Remembering Cruiserweight Warrior O’Neil “Give ‘Em Hell” Bell

Very much an underrated and, to a large extent unappreciated fighter, former cruiserweight champ O’Neil Bell was one heck of a tough, exciting and courageous warrior. Arguably the best cruiserweight in the world from early summer 2005 to the spring of 2007, Bell was giving us fans terrific action fights with the likes of Jean-Marc Mormeck (fight-one between these two simply having to be seen to fully appreciated; the war being truly exceptional), Kelvin Davies, Arthur Williams and others.

Tragically, the former WBA, WBC, IBF cruiserweight king was shot and killed during a robbery in Atlanta in November of 2015. Bell was aged just 40.

Bell, who retired from the ring in December of 2011 with a fine 27-4-1 (25) record, was born in Jamaica in December of 1974. Turning pro in 1998, Bell – known as both, “Give ‘Em Hell,” and “Supernova” – soon captured the NABF and USBA cruiserweight titles, before winning the vacant IBF crown with a 12-round points win over Dale Brown in 2005.

An exciting puncher, Bell added the WBC and WBA belts to his growing collection in January of 2006 when he scored a 10th round KO of Jean Marc Mormeck in a thrilling shootout. Mormeck avenged the loss in a rematch that took place 14 months later; out-pointing Bell in a fight that contested the WBC and WBA crowns (Bell was stripped of his IBF title, in April of 2006, for not facing his mandatory, Steve Cunningham).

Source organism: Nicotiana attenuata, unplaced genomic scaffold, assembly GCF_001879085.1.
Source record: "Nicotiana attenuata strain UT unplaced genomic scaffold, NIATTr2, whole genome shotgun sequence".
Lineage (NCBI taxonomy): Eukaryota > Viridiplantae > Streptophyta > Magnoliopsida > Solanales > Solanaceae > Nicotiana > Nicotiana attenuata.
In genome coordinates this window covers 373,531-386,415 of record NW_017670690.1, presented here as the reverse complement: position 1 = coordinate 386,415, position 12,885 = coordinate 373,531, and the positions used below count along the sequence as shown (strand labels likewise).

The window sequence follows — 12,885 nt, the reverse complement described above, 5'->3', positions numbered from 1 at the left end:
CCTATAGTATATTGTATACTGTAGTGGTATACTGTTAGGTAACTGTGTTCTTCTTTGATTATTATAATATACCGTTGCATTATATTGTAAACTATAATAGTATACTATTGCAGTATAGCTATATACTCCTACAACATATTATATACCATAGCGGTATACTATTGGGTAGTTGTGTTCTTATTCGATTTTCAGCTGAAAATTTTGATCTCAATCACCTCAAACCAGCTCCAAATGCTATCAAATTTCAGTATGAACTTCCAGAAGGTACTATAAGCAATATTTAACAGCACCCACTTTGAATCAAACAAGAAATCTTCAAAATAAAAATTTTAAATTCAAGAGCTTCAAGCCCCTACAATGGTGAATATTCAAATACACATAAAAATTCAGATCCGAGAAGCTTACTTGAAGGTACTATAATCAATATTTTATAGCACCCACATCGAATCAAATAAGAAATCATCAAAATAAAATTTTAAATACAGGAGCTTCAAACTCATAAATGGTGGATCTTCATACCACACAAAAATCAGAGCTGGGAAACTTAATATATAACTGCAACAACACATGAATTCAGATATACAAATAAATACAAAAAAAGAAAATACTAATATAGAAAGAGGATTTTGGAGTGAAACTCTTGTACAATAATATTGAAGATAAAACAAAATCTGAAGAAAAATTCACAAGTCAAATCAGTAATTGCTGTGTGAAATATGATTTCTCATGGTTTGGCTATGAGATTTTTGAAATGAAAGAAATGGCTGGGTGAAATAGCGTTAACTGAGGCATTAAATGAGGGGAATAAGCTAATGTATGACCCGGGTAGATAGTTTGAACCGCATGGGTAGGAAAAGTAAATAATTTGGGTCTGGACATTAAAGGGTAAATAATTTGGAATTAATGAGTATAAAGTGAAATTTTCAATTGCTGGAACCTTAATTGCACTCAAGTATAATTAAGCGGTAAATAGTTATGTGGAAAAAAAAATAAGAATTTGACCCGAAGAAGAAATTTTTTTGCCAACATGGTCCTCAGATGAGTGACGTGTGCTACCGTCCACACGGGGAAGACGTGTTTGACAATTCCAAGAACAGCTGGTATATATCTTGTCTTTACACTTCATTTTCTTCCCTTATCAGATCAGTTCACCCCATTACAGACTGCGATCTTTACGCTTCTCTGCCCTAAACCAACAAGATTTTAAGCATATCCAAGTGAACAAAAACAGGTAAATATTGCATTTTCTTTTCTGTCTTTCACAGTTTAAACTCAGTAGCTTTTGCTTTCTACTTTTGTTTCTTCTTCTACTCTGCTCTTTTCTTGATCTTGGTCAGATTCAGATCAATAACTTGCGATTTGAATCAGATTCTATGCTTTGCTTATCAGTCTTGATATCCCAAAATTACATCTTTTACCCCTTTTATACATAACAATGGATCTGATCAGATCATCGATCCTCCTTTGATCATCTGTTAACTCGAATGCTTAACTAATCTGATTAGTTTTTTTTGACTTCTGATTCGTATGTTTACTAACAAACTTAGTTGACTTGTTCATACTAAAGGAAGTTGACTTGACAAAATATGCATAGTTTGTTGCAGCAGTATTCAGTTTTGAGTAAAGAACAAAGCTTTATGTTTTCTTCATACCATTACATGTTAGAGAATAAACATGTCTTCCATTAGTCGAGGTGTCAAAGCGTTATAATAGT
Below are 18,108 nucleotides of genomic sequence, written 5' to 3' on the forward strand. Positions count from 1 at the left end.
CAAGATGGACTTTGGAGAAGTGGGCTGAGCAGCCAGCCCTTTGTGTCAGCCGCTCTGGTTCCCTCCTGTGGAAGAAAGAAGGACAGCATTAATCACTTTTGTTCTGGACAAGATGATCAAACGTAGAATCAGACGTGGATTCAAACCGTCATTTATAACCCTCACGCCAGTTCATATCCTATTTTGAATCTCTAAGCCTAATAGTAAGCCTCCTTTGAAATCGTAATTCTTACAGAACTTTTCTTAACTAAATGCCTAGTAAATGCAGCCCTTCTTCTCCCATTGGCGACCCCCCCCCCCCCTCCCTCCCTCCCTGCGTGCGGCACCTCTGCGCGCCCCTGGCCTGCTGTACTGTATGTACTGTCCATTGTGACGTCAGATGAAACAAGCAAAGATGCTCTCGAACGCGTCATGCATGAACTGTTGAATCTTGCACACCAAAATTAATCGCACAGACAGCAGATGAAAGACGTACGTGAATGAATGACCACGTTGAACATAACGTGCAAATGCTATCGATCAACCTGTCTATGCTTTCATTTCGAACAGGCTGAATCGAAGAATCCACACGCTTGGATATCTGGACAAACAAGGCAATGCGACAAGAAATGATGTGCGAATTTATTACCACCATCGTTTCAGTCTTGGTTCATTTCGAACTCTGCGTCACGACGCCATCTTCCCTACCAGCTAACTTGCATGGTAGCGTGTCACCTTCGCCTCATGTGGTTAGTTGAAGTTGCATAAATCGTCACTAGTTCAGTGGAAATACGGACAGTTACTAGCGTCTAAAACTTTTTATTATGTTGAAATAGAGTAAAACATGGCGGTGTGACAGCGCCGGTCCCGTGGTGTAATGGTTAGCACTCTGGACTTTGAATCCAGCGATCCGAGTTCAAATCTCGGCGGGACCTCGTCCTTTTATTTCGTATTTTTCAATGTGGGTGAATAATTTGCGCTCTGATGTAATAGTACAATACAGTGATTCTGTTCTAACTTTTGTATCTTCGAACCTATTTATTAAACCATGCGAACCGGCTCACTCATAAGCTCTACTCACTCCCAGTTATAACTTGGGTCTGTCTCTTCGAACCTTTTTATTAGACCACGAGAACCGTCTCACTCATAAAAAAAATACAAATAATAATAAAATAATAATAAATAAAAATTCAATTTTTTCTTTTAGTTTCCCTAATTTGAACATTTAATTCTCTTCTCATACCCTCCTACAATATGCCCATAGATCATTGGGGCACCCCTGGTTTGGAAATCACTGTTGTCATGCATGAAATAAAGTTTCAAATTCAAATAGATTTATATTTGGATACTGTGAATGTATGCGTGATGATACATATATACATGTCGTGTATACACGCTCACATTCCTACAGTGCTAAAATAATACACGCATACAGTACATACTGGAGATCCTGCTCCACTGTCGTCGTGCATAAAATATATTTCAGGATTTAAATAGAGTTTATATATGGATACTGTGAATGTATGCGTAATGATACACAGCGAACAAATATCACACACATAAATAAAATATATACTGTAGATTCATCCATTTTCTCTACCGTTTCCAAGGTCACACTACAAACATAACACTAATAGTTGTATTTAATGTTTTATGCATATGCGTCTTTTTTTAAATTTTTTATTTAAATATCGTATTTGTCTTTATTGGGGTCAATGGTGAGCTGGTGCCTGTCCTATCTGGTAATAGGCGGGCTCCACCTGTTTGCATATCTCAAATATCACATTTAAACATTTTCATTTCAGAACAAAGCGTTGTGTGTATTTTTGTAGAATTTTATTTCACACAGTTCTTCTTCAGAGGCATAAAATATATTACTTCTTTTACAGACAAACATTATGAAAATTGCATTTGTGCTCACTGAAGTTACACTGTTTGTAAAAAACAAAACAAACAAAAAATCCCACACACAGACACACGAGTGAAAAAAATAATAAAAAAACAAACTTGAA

Bell would feature in one more big fight, an IBF eliminator against Tomasz Adamek just over a year after the loss to Mormeck. Bell, not performing to his usual standards, was knocked down in the opening round and chose to quit at the conclusion of the 7th-round. Fighting just twice afterwards – picking up a 2nd-round loss at the hands of Richard Hall in 2011, and then, in December of that year, blasting out little-known Rico Cason – Bell spoke with this writer in the summer of 2011, mostly about his poor showing against Adamek:

“That loss was partly down to weight problems, making weight” Bell explained. “But I also had vertigo and back problems. My head was spinning in that fight. I had no balance and I was stumbling around the ring. I couldn’t see and I told everyone after the fight that my head hurt. People wanted to know what happened, because they’d never seen me quit in a fight before.”

Bell had wanted, in 2011, to launch a campaign at heavyweight. He never saw this to fruition but Bell’s achievements at cruiserweight more than made his name among fight fans.

Bell is one of this great sport’s great forgotten warriors.